Will DeAndre Washington Make Latavius Murray Irrelevant in Fantasy Football?
The Oakland Raiders are back on the map, folks.
As a playoff contender and as a fantasy football force, the Raiders are for real. Most get caught up in Derek Carr and the passing game, but the run game should also be a focus for fantasy owners.
Latavius Murray used the lead back role in Oakland last year to finish as a top-10 fantasy football running back. This season, though, there is some competition, and the inefficient Murray might not be a sure thing.
Can he fend off rookie DeAndre Washington and grind his way to another useful fantasy football season?
The Current Situation
The Raiders' rushing attack made improvements in 2015, according to our scheduled-adjusted Rushing Net Expected Points metric, which indicates how many points above expectation-level a team earned while running the ball. You can read more about Net Expected Points in our glossary.
The Raiders earned an Adjusted Rushing NEP per play score of -0.04, which ranked 22nd in the NFL. In 2014, their -0.11 ranked last.
The real question is whether or not Murray was the reason for the improvement.
Murray’s workload of 307 total touches was fourth in the NFL last season, but when you take a look back at the 2015 metrics, it is obvious that Murray left a lot to be desired in the run game.
Take a look at Murray's final ranking among 72 running backs who had 50 or more carries last season.
|2015 Rushing Metrics||Rushing NEP||Rushing NEP per Play||Rush Success Rate|
|Latavius Murray||64th (-18.16)||49th (-0.07)||60th (34.46%)|
Murray also graded out poorly against high-volume backs, ranking 27th in Rushing NEP among 30 running backs with at least 150 carries, 25th in Rushing NEP per carry, and 28th in Rushing Success Rate.
Murray's 2016 Outlook
So, should we ignore Murray in fantasy drafts this summer due to his poor metrics last season?
Our current projections at numberFire peg Murray for nearly six touchdowns this year, good enough for 16th in our running back projections. His average draft position (ADP) is sitting at 16th among running backs in standard fantasy football formats, per FantasyFootballCalculator.com.
He is basically priced correctly at this point but is far from a lock to return top-20 value.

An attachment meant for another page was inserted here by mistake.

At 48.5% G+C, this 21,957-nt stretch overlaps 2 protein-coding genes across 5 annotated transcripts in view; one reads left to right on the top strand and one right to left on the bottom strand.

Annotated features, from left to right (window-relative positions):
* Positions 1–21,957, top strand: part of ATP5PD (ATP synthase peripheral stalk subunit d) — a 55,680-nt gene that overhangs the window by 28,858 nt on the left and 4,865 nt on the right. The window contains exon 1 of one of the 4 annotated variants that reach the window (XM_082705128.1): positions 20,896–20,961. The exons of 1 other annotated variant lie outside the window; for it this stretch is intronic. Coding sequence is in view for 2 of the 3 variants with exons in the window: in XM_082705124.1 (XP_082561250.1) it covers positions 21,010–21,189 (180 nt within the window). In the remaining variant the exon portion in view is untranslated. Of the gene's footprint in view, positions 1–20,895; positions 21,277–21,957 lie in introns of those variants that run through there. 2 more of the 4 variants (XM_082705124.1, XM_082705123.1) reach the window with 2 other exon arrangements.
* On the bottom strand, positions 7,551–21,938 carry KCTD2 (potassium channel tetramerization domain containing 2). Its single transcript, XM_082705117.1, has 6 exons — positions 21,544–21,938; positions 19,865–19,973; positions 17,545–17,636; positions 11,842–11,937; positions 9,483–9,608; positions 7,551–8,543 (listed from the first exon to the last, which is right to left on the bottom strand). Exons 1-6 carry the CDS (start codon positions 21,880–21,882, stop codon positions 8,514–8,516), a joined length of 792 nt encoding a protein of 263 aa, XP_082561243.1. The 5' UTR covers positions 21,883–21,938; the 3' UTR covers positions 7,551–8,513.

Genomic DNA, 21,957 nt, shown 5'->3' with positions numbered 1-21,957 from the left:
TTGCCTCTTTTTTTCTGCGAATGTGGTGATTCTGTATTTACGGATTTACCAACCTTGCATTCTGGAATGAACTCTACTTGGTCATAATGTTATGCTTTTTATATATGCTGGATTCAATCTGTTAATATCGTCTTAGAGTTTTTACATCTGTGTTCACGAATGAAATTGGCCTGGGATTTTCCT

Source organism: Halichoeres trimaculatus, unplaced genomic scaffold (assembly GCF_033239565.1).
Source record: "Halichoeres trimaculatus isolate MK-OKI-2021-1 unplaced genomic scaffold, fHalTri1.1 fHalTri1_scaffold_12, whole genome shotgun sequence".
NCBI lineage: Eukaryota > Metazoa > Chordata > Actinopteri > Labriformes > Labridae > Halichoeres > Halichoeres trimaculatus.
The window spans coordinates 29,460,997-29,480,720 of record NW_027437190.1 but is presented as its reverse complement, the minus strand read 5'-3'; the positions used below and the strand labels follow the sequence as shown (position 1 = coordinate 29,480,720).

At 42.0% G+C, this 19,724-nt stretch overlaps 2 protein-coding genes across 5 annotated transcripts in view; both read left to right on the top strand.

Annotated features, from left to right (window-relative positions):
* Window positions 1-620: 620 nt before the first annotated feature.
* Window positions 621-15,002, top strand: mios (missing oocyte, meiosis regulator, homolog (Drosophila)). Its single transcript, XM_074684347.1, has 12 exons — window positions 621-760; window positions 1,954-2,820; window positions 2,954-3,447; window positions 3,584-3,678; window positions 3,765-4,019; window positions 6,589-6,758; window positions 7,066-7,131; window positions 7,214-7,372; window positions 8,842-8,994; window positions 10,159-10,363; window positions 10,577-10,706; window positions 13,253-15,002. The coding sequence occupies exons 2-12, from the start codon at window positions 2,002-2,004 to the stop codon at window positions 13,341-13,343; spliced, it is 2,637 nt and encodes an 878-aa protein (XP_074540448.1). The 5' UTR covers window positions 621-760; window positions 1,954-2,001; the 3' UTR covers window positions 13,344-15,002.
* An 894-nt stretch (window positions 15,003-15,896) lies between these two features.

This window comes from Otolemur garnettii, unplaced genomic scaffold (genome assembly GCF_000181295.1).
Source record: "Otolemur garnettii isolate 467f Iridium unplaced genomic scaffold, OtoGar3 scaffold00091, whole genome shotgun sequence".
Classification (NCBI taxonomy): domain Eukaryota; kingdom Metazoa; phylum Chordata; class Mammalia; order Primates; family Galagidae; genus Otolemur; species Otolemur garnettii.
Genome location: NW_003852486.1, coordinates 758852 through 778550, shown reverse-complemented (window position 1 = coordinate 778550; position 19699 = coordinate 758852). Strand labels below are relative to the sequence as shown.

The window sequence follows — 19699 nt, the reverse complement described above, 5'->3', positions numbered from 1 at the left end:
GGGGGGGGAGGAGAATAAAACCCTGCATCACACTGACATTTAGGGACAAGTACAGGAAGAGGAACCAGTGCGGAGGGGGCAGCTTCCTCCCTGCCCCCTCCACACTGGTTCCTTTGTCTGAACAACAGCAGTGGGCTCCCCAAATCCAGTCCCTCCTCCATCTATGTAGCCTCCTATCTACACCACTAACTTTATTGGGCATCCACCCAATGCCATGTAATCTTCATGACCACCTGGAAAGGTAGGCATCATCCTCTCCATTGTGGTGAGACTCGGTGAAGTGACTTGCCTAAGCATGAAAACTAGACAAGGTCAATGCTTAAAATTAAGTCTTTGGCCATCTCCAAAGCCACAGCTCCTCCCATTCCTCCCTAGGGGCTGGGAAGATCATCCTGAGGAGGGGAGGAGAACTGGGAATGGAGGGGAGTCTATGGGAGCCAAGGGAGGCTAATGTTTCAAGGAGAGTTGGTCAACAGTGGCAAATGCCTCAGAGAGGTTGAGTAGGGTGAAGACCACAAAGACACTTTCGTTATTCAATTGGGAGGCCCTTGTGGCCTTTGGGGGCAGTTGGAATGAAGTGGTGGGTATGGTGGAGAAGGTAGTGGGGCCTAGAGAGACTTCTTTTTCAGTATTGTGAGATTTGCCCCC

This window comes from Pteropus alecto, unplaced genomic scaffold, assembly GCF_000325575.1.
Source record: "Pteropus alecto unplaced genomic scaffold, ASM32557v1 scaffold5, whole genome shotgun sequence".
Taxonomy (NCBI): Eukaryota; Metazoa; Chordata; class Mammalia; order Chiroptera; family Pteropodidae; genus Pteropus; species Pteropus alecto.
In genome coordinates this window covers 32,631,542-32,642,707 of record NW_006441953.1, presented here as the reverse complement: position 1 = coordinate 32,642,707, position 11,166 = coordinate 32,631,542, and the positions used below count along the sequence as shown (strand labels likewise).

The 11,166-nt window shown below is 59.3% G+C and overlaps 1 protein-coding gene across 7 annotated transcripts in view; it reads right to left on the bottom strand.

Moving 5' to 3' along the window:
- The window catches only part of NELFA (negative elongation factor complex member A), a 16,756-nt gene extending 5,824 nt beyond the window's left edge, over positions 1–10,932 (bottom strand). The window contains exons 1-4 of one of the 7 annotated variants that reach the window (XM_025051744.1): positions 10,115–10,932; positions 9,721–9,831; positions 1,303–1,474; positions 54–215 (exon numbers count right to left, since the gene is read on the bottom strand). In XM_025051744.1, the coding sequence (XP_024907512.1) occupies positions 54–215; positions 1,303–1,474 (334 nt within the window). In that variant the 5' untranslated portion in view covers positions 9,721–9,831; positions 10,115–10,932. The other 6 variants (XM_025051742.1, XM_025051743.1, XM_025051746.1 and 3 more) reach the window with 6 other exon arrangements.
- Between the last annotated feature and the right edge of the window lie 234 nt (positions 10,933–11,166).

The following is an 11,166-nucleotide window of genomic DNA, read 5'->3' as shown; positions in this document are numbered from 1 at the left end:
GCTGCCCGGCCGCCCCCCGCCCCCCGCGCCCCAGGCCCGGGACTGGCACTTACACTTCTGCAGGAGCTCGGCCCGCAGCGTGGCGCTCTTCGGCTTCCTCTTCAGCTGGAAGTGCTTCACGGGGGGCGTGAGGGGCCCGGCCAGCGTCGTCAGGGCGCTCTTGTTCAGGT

Part of that is because Murray's receiving efficiency is concerning. He posted a Reception NEP per target of 0.14 in 2015 on 53 targets, well below the league-average rate for running backs (0.36). That's where Washington, the third-down back, comes in.
Murray didn't have that competition last year, but he does now. And problematically, Raiders general manager Reggie McKenzie thinks that Washington is 'more than just a third-down back."
Last season, four Oakland running backs other than Murray contributed 66 carries to the offense, amounting to only 20% of the running game workload. It is obvious that Oakland does not want Murray taking 80% of the carries in 2016.
McKenzie alluded to this by saying, "The way this league is with the pounding you're taking, you can't just have one guy getting beat up all year."
A smaller workload could help Murray regain his efficiency and big-play ability: on 82 rushes in 2014, Murray had a 40.24% Rushing Success Rate and was 16th in Rushing NEP (4.09) among 73 running backs who had 50 or more rushing attempts.
The right move to make in the Oakland backfield may be to bypass Murray and target Washington at his current draft cost late in the 11th round as the 50th running back off the board.
We all know that Murray has talent, but again, the Raiders have made it clear that they view Washington as a complete, three-down back.
If Washington, who posted an 82nd-percentile SPARQ score and 6.4 yards per carry in college, is able to shift the number of carries his way to 35% or so and play on passing downs, both Oakland running backs could be viable in fantasy this season.
And Murray isn't exactly a picture of health. His 52% Injury Risk according to Sports Injury Predictor is a "Medium Injury Risk." Washington could spend games as a featured back if Murray misses time.
At the end of the day, drafting Murray likely won't hurt your fantasy team, but he probably lacks the upside we all thought he had last year.
Behind one of the best offensive lines in the NFL, the Oakland backfield has fantasy football potential for certain in 2016.
But passing on Murray in the 4th round and targeting Washington in the 11th instead could pay huge dividends.
That may just be the league-winning move.